Her Majesty Gyalyum Sangay Choden Wangchuck attends cultural symposium in Washington DC
Her Majesty Gyalyum Sangay Choden Wangchuck, the Royal Patron of the Royal Textile Academy attended a symposium titled “Cultural Sustainability in the Age of Globalization” in Washington DC, USA last Thursday, organized by the Smithsonian Center for folk life and cultural heritage in collaboration with the Royal Textile Academy of Bhutan and the Alliance for California Traditional Arts last Thursday.
Her Majesty in her keynote address spoke about Bhutan’s development philosophy of GNH; Bhutan as a country and Her Majesty’s personal efforts at preserving and promoting our living culture and arts; how culture is today at a threat due to rapid economic advancement; and why it is now extremely important for governments, countries and people to take measures to preserve and strengthen cultural traditions and identities while at the same time reaping the benefits of globalization.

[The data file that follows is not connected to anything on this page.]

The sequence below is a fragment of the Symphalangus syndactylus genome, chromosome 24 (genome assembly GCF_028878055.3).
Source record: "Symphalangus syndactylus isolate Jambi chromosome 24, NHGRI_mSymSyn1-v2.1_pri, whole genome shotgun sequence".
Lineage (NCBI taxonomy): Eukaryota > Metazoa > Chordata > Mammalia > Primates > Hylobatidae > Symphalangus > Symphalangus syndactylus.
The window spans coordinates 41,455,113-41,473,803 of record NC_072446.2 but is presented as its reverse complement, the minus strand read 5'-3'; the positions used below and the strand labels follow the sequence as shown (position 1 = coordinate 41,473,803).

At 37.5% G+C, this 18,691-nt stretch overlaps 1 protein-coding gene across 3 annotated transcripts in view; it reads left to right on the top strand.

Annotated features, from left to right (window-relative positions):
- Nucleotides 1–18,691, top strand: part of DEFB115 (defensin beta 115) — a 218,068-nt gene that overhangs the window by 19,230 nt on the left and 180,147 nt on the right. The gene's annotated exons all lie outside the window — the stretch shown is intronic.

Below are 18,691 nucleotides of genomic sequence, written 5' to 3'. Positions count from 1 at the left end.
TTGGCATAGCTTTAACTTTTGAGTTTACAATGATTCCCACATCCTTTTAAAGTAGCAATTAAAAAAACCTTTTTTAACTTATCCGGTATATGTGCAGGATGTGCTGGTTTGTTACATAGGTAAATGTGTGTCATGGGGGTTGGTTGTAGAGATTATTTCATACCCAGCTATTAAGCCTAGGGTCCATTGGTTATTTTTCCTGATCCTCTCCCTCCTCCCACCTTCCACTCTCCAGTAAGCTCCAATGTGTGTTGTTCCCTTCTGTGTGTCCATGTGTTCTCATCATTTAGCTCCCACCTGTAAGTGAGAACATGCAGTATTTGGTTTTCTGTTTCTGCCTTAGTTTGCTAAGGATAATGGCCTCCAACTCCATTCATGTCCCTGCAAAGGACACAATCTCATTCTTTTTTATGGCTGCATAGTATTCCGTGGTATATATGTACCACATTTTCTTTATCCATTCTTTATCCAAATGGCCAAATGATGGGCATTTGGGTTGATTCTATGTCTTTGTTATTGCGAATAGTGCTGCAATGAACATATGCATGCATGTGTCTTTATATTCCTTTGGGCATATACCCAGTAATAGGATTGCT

Renowned academics and researchers from the Smithsonian Institution and Alliance for California Traditional Arts also made presentations at the symposium.
Ladies and Gentlemen
We in Bhutan are committed to a holistic development approach that the world has come to know as Gross National Happiness. GNH strives to strike a balance between socioeconomic, environmental, spiritual and cultural needs of the people.